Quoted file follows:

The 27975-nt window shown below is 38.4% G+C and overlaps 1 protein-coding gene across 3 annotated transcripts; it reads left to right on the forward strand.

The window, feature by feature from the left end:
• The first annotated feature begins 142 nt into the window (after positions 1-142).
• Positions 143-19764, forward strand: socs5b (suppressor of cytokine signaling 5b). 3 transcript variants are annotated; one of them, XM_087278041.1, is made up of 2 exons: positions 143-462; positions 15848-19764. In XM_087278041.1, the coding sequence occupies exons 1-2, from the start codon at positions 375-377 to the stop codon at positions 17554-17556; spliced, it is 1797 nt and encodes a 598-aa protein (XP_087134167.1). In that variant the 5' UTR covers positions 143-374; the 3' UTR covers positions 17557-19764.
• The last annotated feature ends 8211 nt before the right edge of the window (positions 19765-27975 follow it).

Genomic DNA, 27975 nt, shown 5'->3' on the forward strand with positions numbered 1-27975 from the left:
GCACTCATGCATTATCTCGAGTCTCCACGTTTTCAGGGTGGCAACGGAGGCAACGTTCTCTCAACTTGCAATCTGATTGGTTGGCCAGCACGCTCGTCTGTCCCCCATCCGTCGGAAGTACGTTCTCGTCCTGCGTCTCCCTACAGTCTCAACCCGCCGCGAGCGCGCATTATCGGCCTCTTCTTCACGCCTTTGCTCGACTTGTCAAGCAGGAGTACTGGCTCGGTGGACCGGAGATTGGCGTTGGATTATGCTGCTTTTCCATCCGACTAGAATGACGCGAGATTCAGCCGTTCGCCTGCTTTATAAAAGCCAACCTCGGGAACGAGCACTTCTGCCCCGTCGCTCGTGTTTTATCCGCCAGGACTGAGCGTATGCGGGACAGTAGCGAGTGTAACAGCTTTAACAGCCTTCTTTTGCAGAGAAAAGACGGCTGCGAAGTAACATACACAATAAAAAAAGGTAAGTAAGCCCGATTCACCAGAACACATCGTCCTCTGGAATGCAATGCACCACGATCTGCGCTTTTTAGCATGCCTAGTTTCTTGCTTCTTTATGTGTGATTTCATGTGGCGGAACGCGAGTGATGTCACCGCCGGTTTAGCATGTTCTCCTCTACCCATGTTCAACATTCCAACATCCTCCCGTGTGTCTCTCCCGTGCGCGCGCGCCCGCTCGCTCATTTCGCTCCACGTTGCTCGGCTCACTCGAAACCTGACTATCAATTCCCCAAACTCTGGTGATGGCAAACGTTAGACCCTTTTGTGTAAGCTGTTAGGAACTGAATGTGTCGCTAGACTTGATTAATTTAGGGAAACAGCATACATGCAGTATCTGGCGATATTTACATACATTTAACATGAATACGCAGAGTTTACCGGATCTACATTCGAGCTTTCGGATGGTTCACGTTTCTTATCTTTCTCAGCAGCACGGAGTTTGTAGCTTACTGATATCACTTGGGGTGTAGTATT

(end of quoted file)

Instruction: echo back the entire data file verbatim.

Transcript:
The 27975-nt window shown below is 38.4% G+C and overlaps 1 protein-coding gene across 3 annotated transcripts; it reads left to right on the forward strand.

The window, feature by feature from the left end:
• The first annotated feature begins 142 nt into the window (after positions 1-142).
• Positions 143-19764, forward strand: socs5b (suppressor of cytokine signaling 5b). 3 transcript variants are annotated; one of them, XM_087278041.1, is made up of 2 exons: positions 143-462; positions 15848-19764. In XM_087278041.1, the coding sequence occupies exons 1-2, from the start codon at positions 375-377 to the stop codon at positions 17554-17556; spliced, it is 1797 nt and encodes a 598-aa protein (XP_087134167.1). In that variant the 5' UTR covers positions 143-374; the 3' UTR covers positions 17557-19764.
• The last annotated feature ends 8211 nt before the right edge of the window (positions 19765-27975 follow it).

Genomic DNA, 27975 nt, shown 5'->3' on the forward strand with positions numbered 1-27975 from the left:
GCACTCATGCATTATCTCGAGTCTCCACGTTTTCAGGGTGGCAACGGAGGCAACGTTCTCTCAACTTGCAATCTGATTGGTTGGCCAGCACGCTCGTCTGTCCCCCATCCGTCGGAAGTACGTTCTCGTCCTGCGTCTCCCTACAGTCTCAACCCGCCGCGAGCGCGCATTATCGGCCTCTTCTTCACGCCTTTGCTCGACTTGTCAAGCAGGAGTACTGGCTCGGTGGACCGGAGATTGGCGTTGGATTATGCTGCTTTTCCATCCGACTAGAATGACGCGAGATTCAGCCGTTCGCCTGCTTTATAAAAGCCAACCTCGGGAACGAGCACTTCTGCCCCGTCGCTCGTGTTTTATCCGCCAGGACTGAGCGTATGCGGGACAGTAGCGAGTGTAACAGCTTTAACAGCCTTCTTTTGCAGAGAAAAGACGGCTGCGAAGTAACATACACAATAAAAAAAGGTAAGTAAGCCCGATTCACCAGAACACATCGTCCTCTGGAATGCAATGCACCACGATCTGCGCTTTTTAGCATGCCTAGTTTCTTGCTTCTTTATGTGTGATTTCATGTGGCGGAACGCGAGTGATGTCACCGCCGGTTTAGCATGTTCTCCTCTACCCATGTTCAACATTCCAACATCCTCCCGTGTGTCTCTCCCGTGCGCGCGCGCCCGCTCGCTCATTTCGCTCCACGTTGCTCGGCTCACTCGAAACCTGACTATCAATTCCCCAAACTCTGGTGATGGCAAACGTTAGACCCTTTTGTGTAAGCTGTTAGGAACTGAATGTGTCGCTAGACTTGATTAATTTAGGGAAACAGCATACATGCAGTATCTGGCGATATTTACATACATTTAACATGAATACGCAGAGTTTACCGGATCTACATTCGAGCTTTCGGATGGTTCACGTTTCTTATCTTTCTCAGCAGCACGGAGTTTGTAGCTTACTGATATCACTTGGGGTGTAGTATT